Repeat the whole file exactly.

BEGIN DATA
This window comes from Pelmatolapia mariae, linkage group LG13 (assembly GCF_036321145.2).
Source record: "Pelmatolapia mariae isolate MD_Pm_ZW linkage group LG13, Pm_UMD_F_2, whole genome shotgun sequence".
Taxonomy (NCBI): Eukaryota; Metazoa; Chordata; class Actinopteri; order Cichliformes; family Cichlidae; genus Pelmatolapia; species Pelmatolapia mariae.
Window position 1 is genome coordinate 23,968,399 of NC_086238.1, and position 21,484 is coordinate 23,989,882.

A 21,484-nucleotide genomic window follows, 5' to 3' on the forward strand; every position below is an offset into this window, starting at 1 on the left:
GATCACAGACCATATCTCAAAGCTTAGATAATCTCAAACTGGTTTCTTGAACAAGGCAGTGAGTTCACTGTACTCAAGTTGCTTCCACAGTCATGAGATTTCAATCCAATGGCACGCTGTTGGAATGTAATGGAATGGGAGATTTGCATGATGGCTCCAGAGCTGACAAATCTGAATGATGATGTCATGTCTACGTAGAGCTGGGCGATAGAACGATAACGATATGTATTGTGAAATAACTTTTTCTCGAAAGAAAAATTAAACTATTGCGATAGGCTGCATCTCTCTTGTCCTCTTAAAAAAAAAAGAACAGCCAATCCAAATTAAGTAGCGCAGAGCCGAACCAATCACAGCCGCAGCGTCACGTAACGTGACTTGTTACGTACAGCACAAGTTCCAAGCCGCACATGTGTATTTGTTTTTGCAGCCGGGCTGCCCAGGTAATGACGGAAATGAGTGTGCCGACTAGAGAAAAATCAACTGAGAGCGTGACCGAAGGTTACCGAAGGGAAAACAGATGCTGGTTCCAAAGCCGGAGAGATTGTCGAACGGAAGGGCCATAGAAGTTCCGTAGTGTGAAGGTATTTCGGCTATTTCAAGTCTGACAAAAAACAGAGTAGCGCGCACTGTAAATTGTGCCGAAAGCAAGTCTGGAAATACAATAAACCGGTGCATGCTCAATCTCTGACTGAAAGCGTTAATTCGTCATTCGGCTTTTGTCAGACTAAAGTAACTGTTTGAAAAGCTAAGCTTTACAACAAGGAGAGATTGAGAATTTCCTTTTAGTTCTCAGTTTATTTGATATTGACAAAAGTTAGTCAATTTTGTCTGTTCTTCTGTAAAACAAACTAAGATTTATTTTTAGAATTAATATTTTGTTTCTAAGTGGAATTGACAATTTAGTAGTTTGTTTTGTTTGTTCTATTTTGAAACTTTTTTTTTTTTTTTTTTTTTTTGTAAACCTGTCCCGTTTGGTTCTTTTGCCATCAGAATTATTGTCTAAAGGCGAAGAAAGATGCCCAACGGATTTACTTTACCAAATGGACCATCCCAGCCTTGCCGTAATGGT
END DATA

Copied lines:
This window comes from Pelmatolapia mariae, linkage group LG13 (assembly GCF_036321145.2).
Source record: "Pelmatolapia mariae isolate MD_Pm_ZW linkage group LG13, Pm_UMD_F_2, whole genome shotgun sequence".
Taxonomy (NCBI): Eukaryota; Metazoa; Chordata; class Actinopteri; order Cichliformes; family Cichlidae; genus Pelmatolapia; species Pelmatolapia mariae.
Window position 1 is genome coordinate 23,968,399 of NC_086238.1, and position 21,484 is coordinate 23,989,882.

A 21,484-nucleotide genomic window follows, 5' to 3' on the forward strand; every position below is an offset into this window, starting at 1 on the left:
GATCACAGACCATATCTCAAAGCTTAGATAATCTCAAACTGGTTTCTTGAACAAGGCAGTGAGTTCACTGTACTCAAGTTGCTTCCACAGTCATGAGATTTCAATCCAATGGCACGCTGTTGGAATGTAATGGAATGGGAGATTTGCATGATGGCTCCAGAGCTGACAAATCTGAATGATGATGTCATGTCTACGTAGAGCTGGGCGATAGAACGATAACGATATGTATTGTGAAATAACTTTTTCTCGAAAGAAAAATTAAACTATTGCGATAGGCTGCATCTCTCTTGTCCTCTTAAAAAAAAAAGAACAGCCAATCCAAATTAAGTAGCGCAGAGCCGAACCAATCACAGCCGCAGCGTCACGTAACGTGACTTGTTACGTACAGCACAAGTTCCAAGCCGCACATGTGTATTTGTTTTTGCAGCCGGGCTGCCCAGGTAATGACGGAAATGAGTGTGCCGACTAGAGAAAAATCAACTGAGAGCGTGACCGAAGGTTACCGAAGGGAAAACAGATGCTGGTTCCAAAGCCGGAGAGATTGTCGAACGGAAGGGCCATAGAAGTTCCGTAGTGTGAAGGTATTTCGGCTATTTCAAGTCTGACAAAAAACAGAGTAGCGCGCACTGTAAATTGTGCCGAAAGCAAGTCTGGAAATACAATAAACCGGTGCATGCTCAATCTCTGACTGAAAGCGTTAATTCGTCATTCGGCTTTTGTCAGACTAAAGTAACTGTTTGAAAAGCTAAGCTTTACAACAAGGAGAGATTGAGAATTTCCTTTTAGTTCTCAGTTTATTTGATATTGACAAAAGTTAGTCAATTTTGTCTGTTCTTCTGTAAAACAAACTAAGATTTATTTTTAGAATTAATATTTTGTTTCTAAGTGGAATTGACAATTTAGTAGTTTGTTTTGTTTGTTCTATTTTGAAACTTTTTTTTTTTTTTTTTTTTTTTGTAAACCTGTCCCGTTTGGTTCTTTTGCCATCAGAATTATTGTCTAAAGGCGAAGAAAGATGCCCAACGGATTTACTTTACCAAATGGACCATCCCAGCCTTGCCGTAATGGT